For nightlife and chilling out, stay in Hvar Town and head to Hula Hula Beach in Hvar and Stipanska Beach on Marinkovac Island. Head to Stari Grad, one of Europe’s oldest towns and a UNESCO World Heritage Site, if you’d prefer much more tranquil surroundings away from Hvar town’s party scene.

The best beaches on Hvar are on the south of the island and only accessible by boat. Experience the beautiful Lucisca beach, go snorkelling in a hidden cave in Dubovica, and for the brave ones, you can go cliff jumping on The Red Cliffs. 

The beautiful Pakleni islands are only a short trip away, so cruise round there to visit beautiful beaches around Ždrilca Bay or take a day trip to the nearby island of Vis and get an opportunity to see the breathtaking Blue and Green cave.



Pula is a seafront city on the tip of Croatia’s Istrian Peninsula, known for its harbour, beach-lined coast and Roman Colosseum, where concerts, film and music festivals take place. 

Pula is also home to excellent Mediterranean restaurants and local food and wines. Due to its location on the Istrian Peninsula, Pula is a great place for wine tasting where you can enjoy autochthonous Istrian wine varieties. Enoteca Istriana on the Forum is Pula’s go-to venue for regional wines. 

Want to relax by the incredible Roman Colosseum and soak in its surrounding Roman architecture? Head to Cvajner, formerly a bank, which has the best coffee and best selection of beers in town.

South-west of Pula, in Medulin, you can enjoy water sports – charter a boat or learn how to sail, dive, windsurf, surf, waterski, jet ski or just jump on an inflatable banana boat! 

History lovers will enjoy the Archaeological Museum of Istria – home of fascinating Illyrian, Roman and medieval discoveries, while art lovers can unwind at the Museum of Contemporary Art of Istria. And nature lovers can visit Pula Aquarium, which has made it its mission to save the endangered sea turtle. 

Just north of Pula, on a 15-minute boat journey from Fažana, you can reach the Brijuni archipelago, a mesmerising natural beauty.  

For party lovers, head to Club Uljanik – Pula’s party venue of choice since 1965 with DJs pretty much every weekend. 

People who visit Croatia also visit...

Slovenia 🇸🇮

You can get to Slovenia very easily from Zagreb, with direct rail connections to Ljubljana - the capital city.

Bosnia and Herzegovina 🇧🇦

Explore the likes of Sarajevo and Mostar. Trains don't run across the border, so your best bet is a bus.

Hungary 🇭🇺

There's a daily service between Zagreb and Budapest, one of the most popular interrailing cities famed for its nightlife.

Italy 🇮🇹

You can get to Italy by ferry, from Split to either Ancona or Bari. Or you can take a train in the north through Slovenia to Trieste, then onto Venice.

Which Interrail pass do I need to travel around Croatia?

Interrail Global Pass

The only travel pass that lets you ride on trains in 33 different countries and discover over 40,000 destinations. Available in 1st or 2nd class.
Our choice

Interrail Croatia Pass

The easiest way to travel by train to Croatia's top destinations like Zagreb, Split and Pula. Get a pass with 3, 4, 5, 6 or 8 travel days in 1 month.

Do I need to make train seat reservations in Croatia?

Reservations are required for the following Intercity train routes:

InterCity Nagibni (ICN) Zagreb – Split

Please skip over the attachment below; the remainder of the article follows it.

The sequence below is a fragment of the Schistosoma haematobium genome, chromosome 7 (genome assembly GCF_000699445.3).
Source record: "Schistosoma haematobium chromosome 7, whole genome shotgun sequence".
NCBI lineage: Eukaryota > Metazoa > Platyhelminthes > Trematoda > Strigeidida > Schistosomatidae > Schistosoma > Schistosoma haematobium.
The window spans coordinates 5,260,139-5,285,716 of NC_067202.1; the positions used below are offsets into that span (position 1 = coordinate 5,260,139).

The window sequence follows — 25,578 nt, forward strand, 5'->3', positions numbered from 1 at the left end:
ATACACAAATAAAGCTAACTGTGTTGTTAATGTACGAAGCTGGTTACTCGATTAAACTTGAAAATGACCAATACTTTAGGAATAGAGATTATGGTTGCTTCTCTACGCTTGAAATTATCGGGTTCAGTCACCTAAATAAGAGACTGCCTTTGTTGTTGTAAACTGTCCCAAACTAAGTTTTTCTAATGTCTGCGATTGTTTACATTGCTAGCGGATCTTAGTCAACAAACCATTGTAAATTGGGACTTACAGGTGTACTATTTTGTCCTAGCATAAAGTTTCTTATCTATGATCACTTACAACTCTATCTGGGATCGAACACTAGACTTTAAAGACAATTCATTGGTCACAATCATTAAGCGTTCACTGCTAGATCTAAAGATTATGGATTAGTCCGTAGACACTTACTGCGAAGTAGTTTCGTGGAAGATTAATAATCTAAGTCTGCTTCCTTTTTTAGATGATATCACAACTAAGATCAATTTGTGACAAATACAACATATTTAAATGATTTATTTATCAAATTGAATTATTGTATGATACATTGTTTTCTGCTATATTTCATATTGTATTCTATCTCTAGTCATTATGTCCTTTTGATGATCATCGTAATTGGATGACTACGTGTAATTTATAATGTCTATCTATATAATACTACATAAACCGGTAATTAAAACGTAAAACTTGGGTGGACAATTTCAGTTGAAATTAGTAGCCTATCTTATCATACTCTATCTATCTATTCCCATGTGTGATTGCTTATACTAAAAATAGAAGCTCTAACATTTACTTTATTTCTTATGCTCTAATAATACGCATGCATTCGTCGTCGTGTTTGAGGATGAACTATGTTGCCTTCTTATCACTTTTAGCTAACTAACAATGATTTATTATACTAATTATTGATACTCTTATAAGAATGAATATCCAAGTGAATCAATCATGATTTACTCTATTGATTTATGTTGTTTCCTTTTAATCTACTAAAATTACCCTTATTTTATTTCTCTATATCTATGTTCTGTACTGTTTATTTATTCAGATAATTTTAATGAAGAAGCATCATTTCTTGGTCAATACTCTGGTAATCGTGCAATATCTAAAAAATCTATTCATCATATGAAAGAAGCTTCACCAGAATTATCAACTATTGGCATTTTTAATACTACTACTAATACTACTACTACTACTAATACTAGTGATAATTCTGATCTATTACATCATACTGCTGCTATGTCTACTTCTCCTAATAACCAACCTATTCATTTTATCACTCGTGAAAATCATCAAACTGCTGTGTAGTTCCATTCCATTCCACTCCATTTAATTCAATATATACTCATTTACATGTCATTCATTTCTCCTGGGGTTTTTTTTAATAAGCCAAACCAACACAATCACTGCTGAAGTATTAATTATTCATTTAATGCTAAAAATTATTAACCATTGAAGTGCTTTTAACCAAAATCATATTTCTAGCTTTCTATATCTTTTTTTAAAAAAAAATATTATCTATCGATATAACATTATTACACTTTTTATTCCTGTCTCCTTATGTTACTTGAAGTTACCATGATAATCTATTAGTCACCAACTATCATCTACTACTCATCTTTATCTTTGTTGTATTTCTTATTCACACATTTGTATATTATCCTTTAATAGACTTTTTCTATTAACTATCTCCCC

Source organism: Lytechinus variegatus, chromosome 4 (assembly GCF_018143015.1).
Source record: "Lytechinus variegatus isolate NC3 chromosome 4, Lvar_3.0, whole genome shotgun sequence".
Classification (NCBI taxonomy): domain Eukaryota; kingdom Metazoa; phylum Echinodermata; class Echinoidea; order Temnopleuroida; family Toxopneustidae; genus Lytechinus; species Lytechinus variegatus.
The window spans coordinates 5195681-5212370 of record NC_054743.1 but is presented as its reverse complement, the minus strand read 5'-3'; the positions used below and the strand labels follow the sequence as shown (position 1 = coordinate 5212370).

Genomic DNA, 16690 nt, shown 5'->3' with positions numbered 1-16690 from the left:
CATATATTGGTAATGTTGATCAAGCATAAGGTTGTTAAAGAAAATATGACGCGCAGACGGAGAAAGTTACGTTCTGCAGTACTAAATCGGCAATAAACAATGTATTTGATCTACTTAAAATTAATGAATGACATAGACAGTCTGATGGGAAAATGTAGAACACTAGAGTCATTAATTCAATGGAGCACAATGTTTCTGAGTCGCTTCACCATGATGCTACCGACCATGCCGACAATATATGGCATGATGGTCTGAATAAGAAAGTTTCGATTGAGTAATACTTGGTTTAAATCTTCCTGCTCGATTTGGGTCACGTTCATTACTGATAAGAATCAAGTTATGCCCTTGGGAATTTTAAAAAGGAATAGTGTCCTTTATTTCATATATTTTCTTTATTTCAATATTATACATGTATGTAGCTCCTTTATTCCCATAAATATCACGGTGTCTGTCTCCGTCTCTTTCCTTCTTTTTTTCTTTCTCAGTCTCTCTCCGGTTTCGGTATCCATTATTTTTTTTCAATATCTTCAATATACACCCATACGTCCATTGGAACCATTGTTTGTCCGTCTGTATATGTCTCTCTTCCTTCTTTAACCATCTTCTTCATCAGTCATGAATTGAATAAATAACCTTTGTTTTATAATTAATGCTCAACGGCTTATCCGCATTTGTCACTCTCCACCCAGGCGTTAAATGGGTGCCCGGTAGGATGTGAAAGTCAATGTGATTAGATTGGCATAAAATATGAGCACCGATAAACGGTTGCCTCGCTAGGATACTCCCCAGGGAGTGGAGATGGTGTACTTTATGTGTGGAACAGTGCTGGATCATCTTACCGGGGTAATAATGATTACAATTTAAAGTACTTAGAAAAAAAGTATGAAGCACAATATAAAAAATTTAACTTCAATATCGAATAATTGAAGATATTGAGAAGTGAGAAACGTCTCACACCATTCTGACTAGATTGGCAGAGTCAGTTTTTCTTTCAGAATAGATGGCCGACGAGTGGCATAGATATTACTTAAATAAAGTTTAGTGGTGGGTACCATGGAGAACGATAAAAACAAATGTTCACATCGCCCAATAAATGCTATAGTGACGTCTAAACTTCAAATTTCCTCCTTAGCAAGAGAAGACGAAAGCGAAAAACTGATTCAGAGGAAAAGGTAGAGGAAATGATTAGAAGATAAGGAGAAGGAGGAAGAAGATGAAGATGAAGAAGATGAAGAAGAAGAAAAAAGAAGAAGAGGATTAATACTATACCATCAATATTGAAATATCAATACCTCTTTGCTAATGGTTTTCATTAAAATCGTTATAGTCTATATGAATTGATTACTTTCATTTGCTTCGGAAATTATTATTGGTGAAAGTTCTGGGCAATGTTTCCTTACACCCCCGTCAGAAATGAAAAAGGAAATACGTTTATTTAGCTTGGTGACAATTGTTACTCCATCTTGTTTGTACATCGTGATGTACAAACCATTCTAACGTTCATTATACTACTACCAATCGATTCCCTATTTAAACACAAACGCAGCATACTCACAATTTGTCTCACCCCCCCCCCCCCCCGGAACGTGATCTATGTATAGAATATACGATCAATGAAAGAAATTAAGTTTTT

InterCity (IC) Zagreb – Rijeka/Osijek/Čakovec

A seat reservation costs about €3.60

Where to stay in Croatia

Whole Wide World Hostel - Zagreb

The best party hostel in town! Owned and operated by backpackers. Every room is air conditioned, with activities running every night, including pub crawls, beer pong and more. There are 7 ways to get a discount here, be sure to look them up!

Villa Divine - Dubrovnik

Modern and stylish, in 2018 it was the best rated seasonal property in Croatia. Villa Divine is located in Lapad – the most popular beach area in Dubrovnik and close to the city’s main promenade, bars and restaurants. Frequent direct connections to the historical Old town.

Old Town Hostel - Split

A magnificent location - the only hostel within the walls of Diocletian's Palace, a Roman imperial structure from the 4th century, protected by UNESCO as a World Heritage Site.

Dink's Place Hostel - Hvar

Only a short 7 minute walk to the town centre, this friendly hostel is located in a tranquil neighbourhood overlooking the sea where you can even pick your own mandarins from the mandarin orange tree in the hostel's garden.

Pula City Center Accommodation - Pula

Located in the vicinity of the famous Pula Arena and Archaeological Museum, this hostel offers modern rooms with standard, superior and premium category.

Events in Croatia

Ultra Festival - Split

One of the world's largest electronic-music festivals takes over the city's Poljud stadium for three days in July.

Spectacvla Antiqva - Pula

Running weekly over the whole summer except during the Pula Film Festival, Spectacvla Antiqva at the amphitheatre brings Roman history and civilisation to life by showing gladiator fights with real weapons, and so much more.

Dubrovnik Summer Festival

The most prestigious summer festival in Croatia presents theatre, opera, concerts and dance on open-air stages throughout the city from 10th July to 25th August.

Outlook Festival

Europe's largest bass and sound-system culture festival has moved from Pula to The Garden Tisno, just down the coast. Now with a private bay and beachfront. It usually takes place at the end of July - beginning of August

Read more about Croatia on our blog

Country/Region Guides

The best national parks to visit in Croatia

Croatia is an undeniably beautiful country. With mystical waterfalls, fairytale-like towns and delicious food to boot, there’s so much to see and do when in